Amber Roxanna - 1 year ago 104
Python Question

# How to generate the 1000th prime in python?

``````count = 0
i = 11

while count <= 1000 and i <= 10000:
if i%2 != 0:
if (i%3 == 0 or i%4 == 0 or i%5 == 0 or i%6 == 0 or i%7 == 0 or i%9 == 0):
continue
else:
print i,'is prime.'
count += 1
i+=1
``````

I'm trying to generate the 1000th prime number only through the use of loops. I generate the primes correctly but the last prime i get is not the 1000th prime. How can i modify my code to do so. Thank in advance for the help.

EDIT: I understand how to do this problem now. But can someone please explain why the following code does not work ? This is the code I wrote before I posted the second one on here.

``````count = 1
i = 3
while count != 1000:
if i%2 != 0:
for k in range(2,i):
if i%k == 0:
print(i)
count += 1
break
i += 1
``````

Let's see.

``````count = 1
i = 3
while count != 1000:
if i%2 != 0:
for k in range(2,i):
if i%k == 0:        # 'i' is _not_ a prime!
print(i)       # ??
count += 1     # ??
break
i += 1          # should be one space to the left,
# for proper indentation
``````

If `i%k==0`, then `i` is not a prime. If we detect that it's not a prime, we should (a) not print it out, (b) not increment the counter of found primes and (c) we indeed should break out from the `for` loop - no need to test any more numbers.

Also, instead of testing `i%2`, we can just increment by `2`, starting from `3` - they will all be odd then, by construction.

So, we now have

``````count = 1
i = 3
while count != 1000:
for k in range(2,i):
if i%k == 0:
break
else:
print(i)
count += 1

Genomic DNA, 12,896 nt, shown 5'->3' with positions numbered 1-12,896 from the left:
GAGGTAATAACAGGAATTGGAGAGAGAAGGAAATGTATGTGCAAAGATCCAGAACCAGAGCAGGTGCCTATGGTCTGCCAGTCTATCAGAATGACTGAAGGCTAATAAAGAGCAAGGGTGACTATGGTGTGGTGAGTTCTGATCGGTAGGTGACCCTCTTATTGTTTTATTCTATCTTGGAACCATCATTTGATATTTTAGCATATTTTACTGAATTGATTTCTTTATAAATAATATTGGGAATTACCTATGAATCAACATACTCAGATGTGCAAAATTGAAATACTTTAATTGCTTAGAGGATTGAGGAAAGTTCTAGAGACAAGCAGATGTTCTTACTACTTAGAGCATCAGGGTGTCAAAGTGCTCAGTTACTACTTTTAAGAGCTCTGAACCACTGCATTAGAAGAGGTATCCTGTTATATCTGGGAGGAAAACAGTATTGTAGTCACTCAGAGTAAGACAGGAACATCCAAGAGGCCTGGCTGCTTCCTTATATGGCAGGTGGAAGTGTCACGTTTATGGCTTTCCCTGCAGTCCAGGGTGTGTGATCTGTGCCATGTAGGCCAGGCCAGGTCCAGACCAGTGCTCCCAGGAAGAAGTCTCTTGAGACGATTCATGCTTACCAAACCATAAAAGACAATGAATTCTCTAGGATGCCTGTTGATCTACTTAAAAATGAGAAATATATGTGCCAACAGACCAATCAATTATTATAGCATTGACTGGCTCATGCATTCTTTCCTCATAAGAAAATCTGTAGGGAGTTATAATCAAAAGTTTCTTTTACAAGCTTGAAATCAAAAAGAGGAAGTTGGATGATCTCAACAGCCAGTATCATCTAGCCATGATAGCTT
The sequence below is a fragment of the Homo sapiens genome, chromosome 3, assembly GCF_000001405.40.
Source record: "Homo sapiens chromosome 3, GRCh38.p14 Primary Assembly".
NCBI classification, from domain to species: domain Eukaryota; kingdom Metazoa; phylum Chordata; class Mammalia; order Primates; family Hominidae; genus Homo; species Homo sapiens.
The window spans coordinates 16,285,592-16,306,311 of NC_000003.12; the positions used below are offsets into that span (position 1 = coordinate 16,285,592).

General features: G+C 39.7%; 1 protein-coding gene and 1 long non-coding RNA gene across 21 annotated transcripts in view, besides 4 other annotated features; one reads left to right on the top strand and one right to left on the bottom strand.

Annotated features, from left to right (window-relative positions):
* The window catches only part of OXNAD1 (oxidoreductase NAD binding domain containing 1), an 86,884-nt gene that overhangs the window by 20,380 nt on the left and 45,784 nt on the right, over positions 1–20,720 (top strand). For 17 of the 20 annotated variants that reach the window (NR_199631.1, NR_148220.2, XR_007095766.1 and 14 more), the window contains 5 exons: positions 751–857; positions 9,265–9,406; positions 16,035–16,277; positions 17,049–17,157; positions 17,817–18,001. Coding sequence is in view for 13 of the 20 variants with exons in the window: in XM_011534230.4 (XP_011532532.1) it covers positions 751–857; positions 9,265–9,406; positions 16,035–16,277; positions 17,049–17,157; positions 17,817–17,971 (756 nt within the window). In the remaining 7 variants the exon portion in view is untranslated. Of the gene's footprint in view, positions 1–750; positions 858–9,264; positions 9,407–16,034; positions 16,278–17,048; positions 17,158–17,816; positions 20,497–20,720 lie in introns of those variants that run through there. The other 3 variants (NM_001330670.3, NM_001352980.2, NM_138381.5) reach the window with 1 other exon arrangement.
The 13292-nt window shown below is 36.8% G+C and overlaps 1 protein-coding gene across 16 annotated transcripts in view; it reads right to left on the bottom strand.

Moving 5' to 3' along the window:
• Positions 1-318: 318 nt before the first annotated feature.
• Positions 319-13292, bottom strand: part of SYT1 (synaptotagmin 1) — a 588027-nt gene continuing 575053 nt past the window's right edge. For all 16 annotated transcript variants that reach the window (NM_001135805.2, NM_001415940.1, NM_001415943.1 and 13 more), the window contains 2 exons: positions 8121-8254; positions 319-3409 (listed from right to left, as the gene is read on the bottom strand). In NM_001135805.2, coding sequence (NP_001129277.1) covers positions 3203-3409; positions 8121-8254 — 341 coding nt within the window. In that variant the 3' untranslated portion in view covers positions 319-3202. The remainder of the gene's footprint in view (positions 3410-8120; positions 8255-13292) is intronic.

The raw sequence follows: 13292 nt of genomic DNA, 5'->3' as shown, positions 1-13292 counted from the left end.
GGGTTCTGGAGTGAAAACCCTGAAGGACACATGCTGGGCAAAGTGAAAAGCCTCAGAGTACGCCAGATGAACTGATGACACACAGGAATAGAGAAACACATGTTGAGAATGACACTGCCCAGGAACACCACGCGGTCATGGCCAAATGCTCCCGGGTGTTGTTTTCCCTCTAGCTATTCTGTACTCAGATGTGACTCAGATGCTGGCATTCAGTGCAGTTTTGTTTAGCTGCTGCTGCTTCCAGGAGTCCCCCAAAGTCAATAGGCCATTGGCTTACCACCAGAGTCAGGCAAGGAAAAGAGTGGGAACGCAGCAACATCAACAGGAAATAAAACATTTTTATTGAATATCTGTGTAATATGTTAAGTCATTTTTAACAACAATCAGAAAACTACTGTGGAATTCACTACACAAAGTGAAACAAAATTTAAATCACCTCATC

i += 2
``````

The `else` after `for` gets executed if the `for` loop was not broken out of prematurely.

It works, but it works too hard, so is much slower than necessary. It tests a number by all the numbers below it, but it's enough to test it just up to its square root. Why? Because if a number `n == p*q`, with `p` and `q` between `1` and `n`, then at least one of `p` or `q` will be not greater than the square root of `n`: if they both were greater, their product would be greater than `n`.

``````from math import sqrt

count = 1
i = 1
while count < 1000:
i += 2
for k in range(2, 1+int(sqrt(i+1))):
if i%k == 0:
break
else:
# print(i) ,
count += 1
# if count%20==0: print ""
print i
``````

Just try running it with `range(2,i)` (as in the previous code), and see how slow it gets. For 1000 primes it takes 1.16 secs, and for 2000 – 4.89 secs (3000 – 12.15 ses). But with the `sqrt` it takes just 0.21 secs to produce 3000 primes, 0.84 secs for 10,000 and 2.44 secs for 20,000 (orders of growth of `~ n2.1...2.2` vs. `~ n1.5`).

The algorithm used above is known as trial division. There's one more improvement needed to make it an optimal trial division, i.e. testing by primes only. An example can be seen here, which runs about 3x faster, and at better empirical complexity of `~ n1.3`.

Then there's the sieve of Eratosthenes, which is quite faster (for 20,000 primes, 12x faster than "improved code" above, and much faster yet after that: its empirical order of growth is `~ n1.1`, for producing `n` primes, measured up to n = 1,000,000 primes):

``````from math import log

count = 1 ; i = 1 ; D = {}
n = 100000                        # 20k:0.20s
m = int(n*(log(n)+log(log(n))))   # 100k:1.15s 200k:2.36s-7.8M
while count < n:                  #            400k:5.26s-8.7M
i += 2                    #            800k:11.21-7.8M
if i not in D:            #            1mln:13.20-7.8M (n^1.1)
count += 1
k = i*i
if k > m:  break      # break, when all is already marked
while k <= m:
D[k] = 0
k += 2*i
while count < n:
i += 2
if i not in D: count += 1
if i >= m: print "invalid: top value estimate too small",i,m ; error
print i,m
``````

The truly unbounded, incremental, "sliding" sieve of Eratosthenes is about 1.5x faster yet, in this range as tested here.

Recommended from our users: Dynamic Network Monitoring from WhatsUp Gold from IPSwitch. Free Download